Amylase is produced naturally by the serous acinar cells of the parotid and submandibular salivary glands in the human body . It is one of the most abundant salivary proteins and plays numerous roles in digestion as a number of isoenzymes (hence the variety included in our formula). Its primary function in digestion is to hydrolyze large starch molecules into to glucose and maltose for cellular transport and energy metabolism . Glucoamylase, specifically, allows breaks down starch into d-glucose .
Many macromolecules from plant sources, including insoluble plant cell wall polysaccharides (mainly cellulose and hemicelluloses), representing 20–30% of the dietary fiber ingested daily, cannot be broken down by enzymes produced by human cells. Microorganisms living in a healthy gut produce some cellulase and hemicellulase, enzymes that break down these cell wall proteins to release valuable, absorbable nutrients from dietary plant material . Supplementing cellulase and hemicellulase may aid in this process.
Alpha galactosidase is a naturally occuring human lysosomal glycosidase responsible for the hydrolysis of terminal a-galactosidic linkages in various glycolipids . Xylanases are glycosidases not produced naturally by human cells, but are secreted by beneficial microorganisms in a healthy human gut . Both glycosidases also aid in cellular breakdown, and are especially beneficial to human digestion of plant material.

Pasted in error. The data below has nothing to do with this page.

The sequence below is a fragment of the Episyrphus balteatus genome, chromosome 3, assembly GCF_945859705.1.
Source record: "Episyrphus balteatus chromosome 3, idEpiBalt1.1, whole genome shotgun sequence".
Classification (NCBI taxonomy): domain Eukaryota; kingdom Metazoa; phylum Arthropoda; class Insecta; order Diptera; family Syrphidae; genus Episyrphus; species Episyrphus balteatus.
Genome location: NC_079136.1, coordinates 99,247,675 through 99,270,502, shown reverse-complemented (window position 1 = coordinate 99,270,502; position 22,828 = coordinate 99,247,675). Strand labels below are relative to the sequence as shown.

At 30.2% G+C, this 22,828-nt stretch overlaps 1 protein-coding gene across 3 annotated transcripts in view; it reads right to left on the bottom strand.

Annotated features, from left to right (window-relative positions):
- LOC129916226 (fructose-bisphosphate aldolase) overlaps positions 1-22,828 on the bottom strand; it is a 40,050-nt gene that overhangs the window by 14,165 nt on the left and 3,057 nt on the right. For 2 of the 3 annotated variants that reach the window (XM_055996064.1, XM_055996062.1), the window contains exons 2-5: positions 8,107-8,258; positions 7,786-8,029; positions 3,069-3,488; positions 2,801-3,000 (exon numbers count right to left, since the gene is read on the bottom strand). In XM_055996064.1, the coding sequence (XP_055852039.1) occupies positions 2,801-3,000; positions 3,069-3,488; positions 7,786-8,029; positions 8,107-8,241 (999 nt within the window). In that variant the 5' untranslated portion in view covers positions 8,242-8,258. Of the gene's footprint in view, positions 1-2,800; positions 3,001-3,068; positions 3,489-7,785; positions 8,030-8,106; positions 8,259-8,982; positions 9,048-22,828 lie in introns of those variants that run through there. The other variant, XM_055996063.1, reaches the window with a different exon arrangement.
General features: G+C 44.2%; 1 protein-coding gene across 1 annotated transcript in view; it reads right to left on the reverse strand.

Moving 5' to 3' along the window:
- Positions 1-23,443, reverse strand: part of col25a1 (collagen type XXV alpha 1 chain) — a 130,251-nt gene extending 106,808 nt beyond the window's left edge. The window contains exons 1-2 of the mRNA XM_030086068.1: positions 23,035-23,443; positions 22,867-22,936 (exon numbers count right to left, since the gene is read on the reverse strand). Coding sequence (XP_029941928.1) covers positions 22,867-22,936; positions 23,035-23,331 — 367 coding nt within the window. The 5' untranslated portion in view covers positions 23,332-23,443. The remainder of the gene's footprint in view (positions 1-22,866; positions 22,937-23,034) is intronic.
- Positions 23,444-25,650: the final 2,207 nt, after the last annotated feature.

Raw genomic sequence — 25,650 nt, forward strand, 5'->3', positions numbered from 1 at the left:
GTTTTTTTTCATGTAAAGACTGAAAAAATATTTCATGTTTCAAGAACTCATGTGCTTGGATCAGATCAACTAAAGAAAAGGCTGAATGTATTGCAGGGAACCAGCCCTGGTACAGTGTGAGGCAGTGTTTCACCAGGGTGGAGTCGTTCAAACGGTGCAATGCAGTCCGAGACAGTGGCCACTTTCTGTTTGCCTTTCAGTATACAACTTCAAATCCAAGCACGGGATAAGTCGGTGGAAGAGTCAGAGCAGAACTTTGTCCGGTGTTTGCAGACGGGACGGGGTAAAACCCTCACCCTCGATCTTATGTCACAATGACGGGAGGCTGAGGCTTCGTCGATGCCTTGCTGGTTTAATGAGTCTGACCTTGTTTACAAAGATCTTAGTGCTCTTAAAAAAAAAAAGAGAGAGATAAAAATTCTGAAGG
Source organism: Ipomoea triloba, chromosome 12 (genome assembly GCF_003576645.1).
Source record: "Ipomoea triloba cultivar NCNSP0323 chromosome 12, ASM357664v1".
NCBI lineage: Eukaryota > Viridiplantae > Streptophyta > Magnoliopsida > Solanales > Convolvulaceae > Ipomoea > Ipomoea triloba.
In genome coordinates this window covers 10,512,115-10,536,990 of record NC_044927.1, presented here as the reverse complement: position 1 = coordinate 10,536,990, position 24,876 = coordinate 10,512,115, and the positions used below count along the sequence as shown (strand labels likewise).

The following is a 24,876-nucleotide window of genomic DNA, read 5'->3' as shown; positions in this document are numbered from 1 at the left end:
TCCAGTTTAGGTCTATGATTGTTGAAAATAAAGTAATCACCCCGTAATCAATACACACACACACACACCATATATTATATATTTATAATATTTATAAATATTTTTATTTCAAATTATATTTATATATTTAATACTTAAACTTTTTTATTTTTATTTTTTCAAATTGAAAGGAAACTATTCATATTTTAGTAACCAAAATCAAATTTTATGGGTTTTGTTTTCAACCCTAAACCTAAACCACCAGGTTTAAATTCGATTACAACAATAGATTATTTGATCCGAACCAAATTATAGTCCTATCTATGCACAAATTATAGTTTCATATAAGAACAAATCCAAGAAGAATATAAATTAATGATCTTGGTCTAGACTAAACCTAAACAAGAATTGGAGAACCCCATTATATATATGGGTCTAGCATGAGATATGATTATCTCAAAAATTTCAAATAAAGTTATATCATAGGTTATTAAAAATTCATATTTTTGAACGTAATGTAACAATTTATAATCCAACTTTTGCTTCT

Lactose is the disaccharide found in milk and dairy products and absorption of lactose requires enzymatic lactase activity in the small intestinal brush border . Lactose malabsorption is the incomplete hydrolysis of lactose due to lactase deficiency, which may occur as a primary disorder or secondary to other intestinal diseases, and becomes an increasingly identified and diagnosed condition with age, as lactase production by the gut tends to decline over time . Supplementing lactase may aid in the digestion of dairy and the ease of discomfort that often accompanies malabsorption.
Human lipases are secreted most abundantly by the stomach and the pancreas to aid in the digestion and assimilation of dietary fats . Hepatic, lipoprotein and endothelial lipases are also secreted for the metabolism of lipoproteins . Supplementation of these highly hydrophobic enzymes may aid in the digestion of dietary fats, and the absorption of valuable nutrients that are otherwise sequestered by lipid globules.